Six stars: Seasonal employees help make it all happen

Chautauqua’s 2015 season passed its midpoint this week. The major arts programs are all in full swing, and there are still significant orchestra, theater, opera, music, arts and dance events to look forward to. The education and religion departments fill the days with erudition. Hundreds of smaller events enrich the cultural smorgasbord to which Chautauquans have become accustomed.

And behind the scenes, hundreds of seasonal employees help to make it all happen. Many began their part-time work well before the season began at the end of June, and will continue on well after the season ends. The Daily spoke with six of these workers. Here are their stories.

Art Breitenbach

An Avon Lake, Ohio, native, genial Art Breitenbach has been returning to Chautauqua for 45 years with his wife Mary Lou, who introduced him to Chautauqua after they met. Ironically, it is now Art who is the more dedicated Chautauquan. His wife comes up for weekends or a week now and then, he said, but not for the whole season.

When Breitenbach applied for the administrative assistant job on Amphitheater General Manager Keith Schmitt’s staff five years ago, he was told the position was better suited for a college student. He said “hire me anyway,” and they did. Nobody has looked back since.

Breitenbach is a familiar face around the grounds, helping Schmitt with the myriad responsibilities associated with keeping Chautauqua’s entertainment centerpiece on track.

“I’m usually in the office by 7 a.m., and I try to get out of here by 6 p.m., but the days do often stretch well into the evening,” he said. “I stay practically next door to the Amp, and that helps.”

For many years, Breitenbach owned Breit’s Kitchens, a residential kitchen remodeling business with 12 employees that offered its services throughout the Cleveland area. When he retired, Breitenbach sold the business to his brother.

“We did do one job on the grounds,” he said. “About 10 years ago, I was in the CLSC Alumni Hall kitchen and told the manager that its condition made me uneasy. It looked like they could burn down the place at any time.”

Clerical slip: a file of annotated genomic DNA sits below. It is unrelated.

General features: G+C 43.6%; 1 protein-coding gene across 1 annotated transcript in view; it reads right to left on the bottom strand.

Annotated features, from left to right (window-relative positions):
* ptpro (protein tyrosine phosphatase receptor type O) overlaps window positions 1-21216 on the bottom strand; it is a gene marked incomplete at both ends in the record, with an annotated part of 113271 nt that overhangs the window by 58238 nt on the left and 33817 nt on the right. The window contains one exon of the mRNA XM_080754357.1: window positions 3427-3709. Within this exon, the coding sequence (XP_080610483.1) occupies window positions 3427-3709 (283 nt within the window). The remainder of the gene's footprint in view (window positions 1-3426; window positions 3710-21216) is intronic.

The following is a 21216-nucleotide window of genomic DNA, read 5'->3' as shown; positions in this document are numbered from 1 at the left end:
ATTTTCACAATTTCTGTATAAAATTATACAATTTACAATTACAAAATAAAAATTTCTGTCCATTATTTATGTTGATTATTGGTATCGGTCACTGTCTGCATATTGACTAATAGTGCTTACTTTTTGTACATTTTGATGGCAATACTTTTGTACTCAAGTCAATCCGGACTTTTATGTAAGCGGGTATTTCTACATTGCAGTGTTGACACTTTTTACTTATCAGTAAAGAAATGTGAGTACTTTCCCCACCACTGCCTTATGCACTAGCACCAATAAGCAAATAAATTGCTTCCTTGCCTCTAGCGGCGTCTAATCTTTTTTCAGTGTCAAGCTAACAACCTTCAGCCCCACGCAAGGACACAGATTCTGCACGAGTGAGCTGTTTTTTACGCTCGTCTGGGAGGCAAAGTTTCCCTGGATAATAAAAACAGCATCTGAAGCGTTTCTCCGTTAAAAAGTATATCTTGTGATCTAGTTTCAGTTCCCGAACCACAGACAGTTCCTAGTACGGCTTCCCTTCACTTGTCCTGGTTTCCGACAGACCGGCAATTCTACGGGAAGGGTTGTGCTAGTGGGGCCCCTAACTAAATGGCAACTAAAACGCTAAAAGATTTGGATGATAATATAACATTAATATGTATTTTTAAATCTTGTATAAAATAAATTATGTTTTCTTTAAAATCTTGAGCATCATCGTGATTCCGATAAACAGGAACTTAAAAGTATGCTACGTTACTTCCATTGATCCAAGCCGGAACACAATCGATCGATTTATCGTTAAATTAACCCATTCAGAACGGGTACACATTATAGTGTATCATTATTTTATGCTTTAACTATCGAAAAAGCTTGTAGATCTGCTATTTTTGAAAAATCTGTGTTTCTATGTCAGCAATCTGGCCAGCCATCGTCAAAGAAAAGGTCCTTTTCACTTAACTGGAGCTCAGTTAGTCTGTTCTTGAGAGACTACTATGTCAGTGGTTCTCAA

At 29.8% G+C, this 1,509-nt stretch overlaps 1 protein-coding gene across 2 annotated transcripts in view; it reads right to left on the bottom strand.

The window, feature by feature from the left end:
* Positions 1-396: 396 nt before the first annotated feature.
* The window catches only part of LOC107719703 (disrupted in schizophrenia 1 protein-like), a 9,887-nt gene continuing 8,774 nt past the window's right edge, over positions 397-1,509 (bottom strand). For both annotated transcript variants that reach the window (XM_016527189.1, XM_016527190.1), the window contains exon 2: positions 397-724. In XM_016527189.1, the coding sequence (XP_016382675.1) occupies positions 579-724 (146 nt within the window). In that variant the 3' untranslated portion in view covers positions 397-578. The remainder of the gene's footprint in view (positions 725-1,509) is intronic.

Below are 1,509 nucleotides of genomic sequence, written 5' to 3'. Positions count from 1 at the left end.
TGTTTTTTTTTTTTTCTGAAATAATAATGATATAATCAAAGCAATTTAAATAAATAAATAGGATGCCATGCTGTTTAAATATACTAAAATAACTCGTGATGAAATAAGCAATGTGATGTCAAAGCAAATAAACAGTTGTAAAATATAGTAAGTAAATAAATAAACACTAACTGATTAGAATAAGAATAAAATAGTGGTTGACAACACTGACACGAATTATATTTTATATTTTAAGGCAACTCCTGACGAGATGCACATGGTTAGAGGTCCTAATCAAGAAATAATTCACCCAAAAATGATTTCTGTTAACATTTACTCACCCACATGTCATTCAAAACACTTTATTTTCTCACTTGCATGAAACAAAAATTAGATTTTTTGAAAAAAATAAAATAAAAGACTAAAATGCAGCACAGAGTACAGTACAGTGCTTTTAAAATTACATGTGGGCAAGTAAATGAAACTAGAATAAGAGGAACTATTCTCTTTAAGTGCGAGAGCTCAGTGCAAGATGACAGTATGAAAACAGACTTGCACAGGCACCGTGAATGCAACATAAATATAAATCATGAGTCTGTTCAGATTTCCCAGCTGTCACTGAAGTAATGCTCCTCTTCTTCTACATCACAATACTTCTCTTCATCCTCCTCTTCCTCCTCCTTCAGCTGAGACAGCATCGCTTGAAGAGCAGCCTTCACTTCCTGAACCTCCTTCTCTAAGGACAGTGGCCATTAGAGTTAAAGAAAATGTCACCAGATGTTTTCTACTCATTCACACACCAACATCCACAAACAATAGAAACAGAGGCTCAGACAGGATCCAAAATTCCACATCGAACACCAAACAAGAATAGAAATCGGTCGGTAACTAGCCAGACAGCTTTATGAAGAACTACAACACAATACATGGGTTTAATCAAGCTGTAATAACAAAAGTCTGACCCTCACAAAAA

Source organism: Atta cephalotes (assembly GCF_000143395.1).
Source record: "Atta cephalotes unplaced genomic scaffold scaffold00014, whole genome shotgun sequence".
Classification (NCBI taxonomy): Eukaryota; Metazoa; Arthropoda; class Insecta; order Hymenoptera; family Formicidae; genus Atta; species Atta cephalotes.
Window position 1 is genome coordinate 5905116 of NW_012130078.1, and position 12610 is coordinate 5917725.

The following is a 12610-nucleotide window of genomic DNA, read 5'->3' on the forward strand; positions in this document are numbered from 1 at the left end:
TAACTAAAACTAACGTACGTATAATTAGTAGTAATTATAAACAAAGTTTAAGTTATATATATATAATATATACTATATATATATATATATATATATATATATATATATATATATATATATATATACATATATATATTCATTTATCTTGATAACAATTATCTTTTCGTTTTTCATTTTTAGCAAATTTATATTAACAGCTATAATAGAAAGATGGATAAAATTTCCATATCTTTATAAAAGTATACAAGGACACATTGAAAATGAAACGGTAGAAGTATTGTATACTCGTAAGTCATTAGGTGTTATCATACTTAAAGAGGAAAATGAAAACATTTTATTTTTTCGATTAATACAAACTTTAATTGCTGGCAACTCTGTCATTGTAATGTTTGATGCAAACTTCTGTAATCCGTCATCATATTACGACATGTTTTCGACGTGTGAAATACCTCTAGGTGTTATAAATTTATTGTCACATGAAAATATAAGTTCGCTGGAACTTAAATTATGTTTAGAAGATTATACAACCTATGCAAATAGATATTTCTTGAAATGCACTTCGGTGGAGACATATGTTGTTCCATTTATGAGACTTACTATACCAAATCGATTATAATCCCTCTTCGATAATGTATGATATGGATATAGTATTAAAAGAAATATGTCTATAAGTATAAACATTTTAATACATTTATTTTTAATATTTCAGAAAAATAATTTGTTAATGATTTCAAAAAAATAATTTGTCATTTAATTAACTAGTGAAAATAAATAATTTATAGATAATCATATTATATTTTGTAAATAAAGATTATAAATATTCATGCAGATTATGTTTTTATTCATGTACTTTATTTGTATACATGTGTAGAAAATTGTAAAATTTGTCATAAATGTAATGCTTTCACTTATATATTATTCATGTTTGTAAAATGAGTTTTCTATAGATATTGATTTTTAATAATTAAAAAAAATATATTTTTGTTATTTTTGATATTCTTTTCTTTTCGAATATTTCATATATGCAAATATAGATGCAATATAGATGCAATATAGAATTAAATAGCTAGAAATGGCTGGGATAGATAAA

Not six months later, former Institution Operations Director Doug Conroe was on the phone, saying a donor had offered renovation money.

“We gave the Institution a family discount on the work,” Breitenbach said.

Hannah Bensink

Experienced athletes have a certain way to speak to strangers. It involves a guarded, focused politeness. It resembles the response of someone trained in the military. There’s a friendly efficiency about it.

Hannah Bensink, Athenaeum Hotel’s Heirloom Restaurant shift manager, carries her conversation in the same way. This is her first year in Chautauqua as a manager. A cousin of Travis Bensink, the hotel’s executive chef, Hannah bussed tables at the hotel four years ago. The local took advantage of free Sundays on the grounds to walk around and experience Chautauqua’s charm.

A business and finance major at St. Rose College in Albany, New York, Bensink will complete her college degree in under three years — the result of the many Advanced Placement courses she took at Jamestown High School. She played goalie for the Division II school’s varsity soccer team, but is more likely to have a poster of Warren Buffett on her wall than of Hope Solo.

“I’m looking at big banking and investment houses after graduating next year,” she said. “But that doesn’t mean I don’t have ideals. I think money can travel. It can help people do things. When money is flowing efficiently, the whole economy does better. And I believe strongly in giving back.”

Bensink will spend fall organizing the Thanksgiving project in Albany, New York. The project aims to provide dinner and transportation for families who would not otherwise be able to enjoy what she calls “the only remaining unaffiliated holiday in the U.S. It seems all the others have been commandeered by religious, ethnic or even political groups.”